In the year 597 Pope Gregory I sent the monk Augustine from Rome with a group of monks to evangelize the Anglo-Saxons in Canterbury. That same year King Ethelbert of Kent gave Augustine permission to preach. Although he was only there seven years when he died, his apostolate soon spread. Canterbury became important as the seat of the Roman Catholic Church in England by the time Archbishop Thomas Becket was appointed by King Henry II in 1162. King Henry II and Thomas Becket had a powerful relationship, but in time became at odds and Becket was forced into exile. Eventually, he and the King came to terms. Becket would be allowed to return to Canterbury in 1170, but would traggically die for his convictions that same year. Becket's murder caused such an outrage, that Henry had to forfeit his attempts to subjugate the church. His martyrdom was followed by reports of miraculous cures, and within two years he was canonized. After Becket's canonization, the King was made to do penance by being flogged at the archbishop's coffin. When the cathedral was destroyed by fire, a much grander one was built to hold the Shrine of St. Thomas. This was financed by the various pilgrimage groups traveling to Canterbury. Three centuries later, King Henry VIII's complaints with the Vatican led to the Church of England being formed, with Henry being at the head of it.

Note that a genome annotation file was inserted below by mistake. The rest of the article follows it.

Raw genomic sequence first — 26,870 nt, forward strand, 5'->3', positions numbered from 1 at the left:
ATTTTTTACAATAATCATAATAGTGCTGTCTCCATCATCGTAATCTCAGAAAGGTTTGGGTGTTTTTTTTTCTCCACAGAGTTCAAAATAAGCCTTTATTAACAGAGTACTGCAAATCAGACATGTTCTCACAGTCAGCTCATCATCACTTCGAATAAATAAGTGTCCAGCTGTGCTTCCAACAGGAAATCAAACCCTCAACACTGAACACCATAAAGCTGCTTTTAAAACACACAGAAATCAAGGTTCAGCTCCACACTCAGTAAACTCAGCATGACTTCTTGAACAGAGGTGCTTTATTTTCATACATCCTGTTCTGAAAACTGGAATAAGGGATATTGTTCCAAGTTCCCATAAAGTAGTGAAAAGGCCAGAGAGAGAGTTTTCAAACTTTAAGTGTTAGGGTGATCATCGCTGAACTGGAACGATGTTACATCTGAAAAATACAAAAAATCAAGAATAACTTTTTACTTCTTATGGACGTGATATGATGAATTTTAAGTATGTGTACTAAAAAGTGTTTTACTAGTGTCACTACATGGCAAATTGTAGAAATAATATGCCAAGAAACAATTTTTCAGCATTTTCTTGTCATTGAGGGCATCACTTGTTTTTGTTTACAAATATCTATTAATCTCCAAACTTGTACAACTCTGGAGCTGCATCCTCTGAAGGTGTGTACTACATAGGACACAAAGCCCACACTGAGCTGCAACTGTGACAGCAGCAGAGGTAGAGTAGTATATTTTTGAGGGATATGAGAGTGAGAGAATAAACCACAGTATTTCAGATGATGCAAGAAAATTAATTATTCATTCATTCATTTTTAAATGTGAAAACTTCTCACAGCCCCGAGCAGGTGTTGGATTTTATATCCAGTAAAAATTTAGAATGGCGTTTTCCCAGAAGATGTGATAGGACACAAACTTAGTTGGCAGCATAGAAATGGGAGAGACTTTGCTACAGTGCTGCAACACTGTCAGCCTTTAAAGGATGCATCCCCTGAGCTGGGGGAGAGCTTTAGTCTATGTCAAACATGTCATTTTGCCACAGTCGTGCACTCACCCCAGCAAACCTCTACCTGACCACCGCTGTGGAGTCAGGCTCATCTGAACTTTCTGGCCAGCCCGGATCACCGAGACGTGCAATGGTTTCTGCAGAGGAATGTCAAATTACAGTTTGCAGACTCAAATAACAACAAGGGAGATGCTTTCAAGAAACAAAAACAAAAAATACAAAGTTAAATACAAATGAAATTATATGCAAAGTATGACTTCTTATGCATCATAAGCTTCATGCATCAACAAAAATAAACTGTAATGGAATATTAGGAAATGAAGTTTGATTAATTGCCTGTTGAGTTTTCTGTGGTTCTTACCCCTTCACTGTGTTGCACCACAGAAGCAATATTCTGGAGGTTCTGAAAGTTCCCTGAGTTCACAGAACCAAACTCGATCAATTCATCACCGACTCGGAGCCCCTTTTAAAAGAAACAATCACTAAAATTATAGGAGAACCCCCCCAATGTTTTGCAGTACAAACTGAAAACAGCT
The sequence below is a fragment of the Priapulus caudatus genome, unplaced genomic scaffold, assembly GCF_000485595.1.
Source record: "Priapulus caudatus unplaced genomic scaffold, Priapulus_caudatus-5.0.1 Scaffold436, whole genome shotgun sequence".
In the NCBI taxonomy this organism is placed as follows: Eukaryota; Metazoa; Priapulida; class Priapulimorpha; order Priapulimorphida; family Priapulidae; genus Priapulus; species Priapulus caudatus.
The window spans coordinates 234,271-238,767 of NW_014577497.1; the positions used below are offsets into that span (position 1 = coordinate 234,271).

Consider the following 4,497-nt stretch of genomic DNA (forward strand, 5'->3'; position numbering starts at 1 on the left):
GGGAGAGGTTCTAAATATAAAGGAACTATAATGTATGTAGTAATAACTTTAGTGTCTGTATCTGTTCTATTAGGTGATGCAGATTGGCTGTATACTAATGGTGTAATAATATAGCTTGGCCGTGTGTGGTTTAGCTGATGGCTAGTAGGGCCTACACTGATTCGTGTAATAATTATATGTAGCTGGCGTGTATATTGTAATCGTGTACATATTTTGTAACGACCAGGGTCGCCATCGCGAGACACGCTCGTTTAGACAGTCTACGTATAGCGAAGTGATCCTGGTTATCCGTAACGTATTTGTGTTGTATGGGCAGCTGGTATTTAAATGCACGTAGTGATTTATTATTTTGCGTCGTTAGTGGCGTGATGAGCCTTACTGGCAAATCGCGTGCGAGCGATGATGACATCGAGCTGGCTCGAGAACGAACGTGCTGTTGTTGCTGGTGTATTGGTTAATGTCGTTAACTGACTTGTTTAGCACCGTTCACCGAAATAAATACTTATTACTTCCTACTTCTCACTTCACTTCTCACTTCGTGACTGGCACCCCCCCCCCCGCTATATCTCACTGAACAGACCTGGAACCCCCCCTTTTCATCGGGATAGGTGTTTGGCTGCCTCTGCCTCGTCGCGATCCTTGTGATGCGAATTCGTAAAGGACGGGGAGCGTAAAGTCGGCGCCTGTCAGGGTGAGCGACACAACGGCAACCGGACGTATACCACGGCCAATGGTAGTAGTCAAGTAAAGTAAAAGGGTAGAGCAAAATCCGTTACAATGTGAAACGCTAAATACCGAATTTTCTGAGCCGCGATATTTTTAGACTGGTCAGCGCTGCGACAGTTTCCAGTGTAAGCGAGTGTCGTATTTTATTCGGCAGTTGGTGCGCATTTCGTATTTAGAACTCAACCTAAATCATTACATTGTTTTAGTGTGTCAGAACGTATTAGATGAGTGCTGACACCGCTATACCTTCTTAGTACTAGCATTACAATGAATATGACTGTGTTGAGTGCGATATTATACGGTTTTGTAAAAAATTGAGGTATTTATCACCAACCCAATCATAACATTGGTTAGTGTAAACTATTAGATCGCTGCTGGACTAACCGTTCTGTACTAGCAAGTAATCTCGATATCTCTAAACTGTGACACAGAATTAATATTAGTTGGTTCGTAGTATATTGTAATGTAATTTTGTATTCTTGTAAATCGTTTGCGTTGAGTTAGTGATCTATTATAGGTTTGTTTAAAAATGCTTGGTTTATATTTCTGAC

Canterbury is located on the River Stour. This beautiful location offers many historic treasures.
Accomodations: Canterbury is easily accessible by car or train. It is also a good starting point if visiting the coast of the English Channel or nearby towns.